Happy, happy people!

According to a study reported by the BBC a few years ago, Danes are the happiest people on earth.

Hey, why not? They’re all nine feet tall, slender, blond, and they have a naked mermaid protecting their capital.

Adrian White, the author of the study, used data from a survey of 80,000 people worldwide to create a “happiness map” – or more precisely, “A Global Projection of Subjective Well-being” – which you can see below. The redder the area on the map the happier the people who live there (with cold, yellow Siberia seeming not very happy at all).


It looks like we’re pretty happy over here in Canada, and in the U.S. too. It should be noted that the study was released two years before the 2008 economic melt-down.

I was surprised at the happiness rankings in the Middle-east. Despite all the kvetching, Israelis seem to be as happy as pie, while their neighbours are not amused at all. There’s a notable and surprising exception; Saudi Arabia. Apparently the Saudis are as happy as the Israelis! In light of the secret diplomatic “cables” exposed by Wikileaks this week, in which we learned that the Saudis – like the Israelis – are quite happy to bomb the heck out of Iran, they’re starting to look like happy peas in a happy pod. Perhaps the Saudi-Israeli tensions we’ve been fretting over for the past few decades is a big sham and they’re really BFFs in secret! We’ll need to read more from Wikileaks to find out!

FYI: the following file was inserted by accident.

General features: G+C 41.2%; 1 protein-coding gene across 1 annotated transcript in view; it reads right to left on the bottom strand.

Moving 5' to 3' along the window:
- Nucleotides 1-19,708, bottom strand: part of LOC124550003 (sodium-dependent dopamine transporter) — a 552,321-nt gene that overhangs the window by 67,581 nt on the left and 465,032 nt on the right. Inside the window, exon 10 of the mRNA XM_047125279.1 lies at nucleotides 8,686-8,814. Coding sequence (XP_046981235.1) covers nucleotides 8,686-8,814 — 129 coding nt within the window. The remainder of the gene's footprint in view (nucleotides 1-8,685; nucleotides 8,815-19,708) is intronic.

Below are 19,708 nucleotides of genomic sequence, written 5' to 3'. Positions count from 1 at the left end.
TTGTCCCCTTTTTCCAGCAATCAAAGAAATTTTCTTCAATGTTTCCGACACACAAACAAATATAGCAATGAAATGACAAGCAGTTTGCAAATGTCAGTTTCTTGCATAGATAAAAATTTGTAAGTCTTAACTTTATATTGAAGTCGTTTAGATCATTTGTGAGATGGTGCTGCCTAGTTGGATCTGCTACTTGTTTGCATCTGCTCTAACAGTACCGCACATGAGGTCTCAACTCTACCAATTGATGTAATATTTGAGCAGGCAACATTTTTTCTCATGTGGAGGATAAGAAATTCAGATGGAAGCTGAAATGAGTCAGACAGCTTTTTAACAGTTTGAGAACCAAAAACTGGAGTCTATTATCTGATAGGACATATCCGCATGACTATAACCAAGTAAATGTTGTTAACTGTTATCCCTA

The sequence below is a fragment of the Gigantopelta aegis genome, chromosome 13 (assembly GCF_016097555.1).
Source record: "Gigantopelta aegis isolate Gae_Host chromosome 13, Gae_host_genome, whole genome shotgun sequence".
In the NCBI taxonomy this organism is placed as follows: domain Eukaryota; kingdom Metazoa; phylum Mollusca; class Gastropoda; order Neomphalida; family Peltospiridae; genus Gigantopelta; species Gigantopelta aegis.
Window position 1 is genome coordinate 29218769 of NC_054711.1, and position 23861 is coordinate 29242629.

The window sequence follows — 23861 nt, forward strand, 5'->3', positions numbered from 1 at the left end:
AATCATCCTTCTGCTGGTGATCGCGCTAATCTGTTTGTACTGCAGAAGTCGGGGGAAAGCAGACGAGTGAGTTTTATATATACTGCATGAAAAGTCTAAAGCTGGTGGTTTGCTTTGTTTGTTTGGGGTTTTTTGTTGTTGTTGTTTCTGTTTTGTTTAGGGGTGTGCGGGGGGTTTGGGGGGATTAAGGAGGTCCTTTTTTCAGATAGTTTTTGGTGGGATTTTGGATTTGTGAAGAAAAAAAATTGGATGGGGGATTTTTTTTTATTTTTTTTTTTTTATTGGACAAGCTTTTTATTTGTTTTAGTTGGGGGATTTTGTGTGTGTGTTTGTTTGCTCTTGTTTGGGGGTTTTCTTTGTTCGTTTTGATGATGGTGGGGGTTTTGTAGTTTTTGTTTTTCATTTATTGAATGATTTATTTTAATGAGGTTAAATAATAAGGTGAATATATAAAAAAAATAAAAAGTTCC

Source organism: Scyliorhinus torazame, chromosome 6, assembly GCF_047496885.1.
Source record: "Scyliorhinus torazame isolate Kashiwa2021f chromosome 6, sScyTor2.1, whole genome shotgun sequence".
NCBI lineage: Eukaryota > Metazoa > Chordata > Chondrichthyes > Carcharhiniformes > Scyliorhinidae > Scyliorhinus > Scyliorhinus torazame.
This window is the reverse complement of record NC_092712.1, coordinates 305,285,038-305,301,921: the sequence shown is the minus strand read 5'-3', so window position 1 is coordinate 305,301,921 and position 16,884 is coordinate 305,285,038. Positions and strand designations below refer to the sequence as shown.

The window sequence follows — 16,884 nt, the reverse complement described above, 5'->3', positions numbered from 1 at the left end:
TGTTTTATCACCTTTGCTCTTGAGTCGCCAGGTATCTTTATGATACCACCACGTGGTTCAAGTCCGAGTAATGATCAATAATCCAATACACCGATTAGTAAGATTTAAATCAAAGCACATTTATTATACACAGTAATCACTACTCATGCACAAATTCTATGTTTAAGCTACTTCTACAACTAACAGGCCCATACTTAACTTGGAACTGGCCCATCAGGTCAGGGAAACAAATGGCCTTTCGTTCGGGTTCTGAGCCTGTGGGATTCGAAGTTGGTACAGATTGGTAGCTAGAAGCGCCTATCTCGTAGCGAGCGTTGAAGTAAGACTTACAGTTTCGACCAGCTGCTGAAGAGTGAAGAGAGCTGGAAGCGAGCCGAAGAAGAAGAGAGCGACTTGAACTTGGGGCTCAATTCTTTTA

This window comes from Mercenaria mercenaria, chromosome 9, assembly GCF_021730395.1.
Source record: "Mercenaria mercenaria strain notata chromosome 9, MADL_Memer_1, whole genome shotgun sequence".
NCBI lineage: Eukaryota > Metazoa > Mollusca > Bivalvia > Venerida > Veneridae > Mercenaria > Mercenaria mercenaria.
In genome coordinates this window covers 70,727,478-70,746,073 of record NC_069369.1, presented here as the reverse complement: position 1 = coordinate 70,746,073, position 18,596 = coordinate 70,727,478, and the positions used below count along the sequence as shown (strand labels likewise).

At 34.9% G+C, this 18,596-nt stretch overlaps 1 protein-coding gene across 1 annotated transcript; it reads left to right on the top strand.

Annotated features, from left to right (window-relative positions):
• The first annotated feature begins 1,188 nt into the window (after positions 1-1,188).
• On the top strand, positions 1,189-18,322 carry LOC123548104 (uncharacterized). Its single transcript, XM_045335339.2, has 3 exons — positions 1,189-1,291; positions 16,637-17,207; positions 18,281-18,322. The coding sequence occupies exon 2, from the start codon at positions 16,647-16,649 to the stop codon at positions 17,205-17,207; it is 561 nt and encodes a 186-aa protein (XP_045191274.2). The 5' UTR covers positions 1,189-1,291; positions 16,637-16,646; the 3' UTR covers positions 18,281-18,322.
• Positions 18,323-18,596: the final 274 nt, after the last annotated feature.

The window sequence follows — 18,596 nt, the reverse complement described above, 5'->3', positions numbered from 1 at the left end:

You’ll also notice that Kuwait ranks as happy as Saudi Arabia, and its once-invading neighbour to the north, Iraq, doesn’t even rank a color. Now there’s a fine revenge for 1991, served cold and grey.

6 thoughts on “Happy, happy people!

  1. I find it interesting that France and Japan are mediocre happy. I would have expected each to be a bit happier. Though I think the French revel in being melancholy.

  2. India is well below average. So all that crap of being a pious nation, very religious minded and family oriented is just a bunch of baloney?

  3. Roshan, not necessarily. I think a group of people can be pious, religious minded and family oriented and still be unhappy due to the pressures of overpopulation, poverty, wealth disparity and concerns about the social schisms that rapid modernization can create in a society that that is otherwise very steeped in its traditions.

    Also, if you read the BBC article, you’ll see that “happiness” was very much aligned with health, prosperity, and education. There is very clearly a rapidly growing healthy, wealthy, and educated middle class in India, but given that the country’s population is over one billion, that middle class is still very much a minority.

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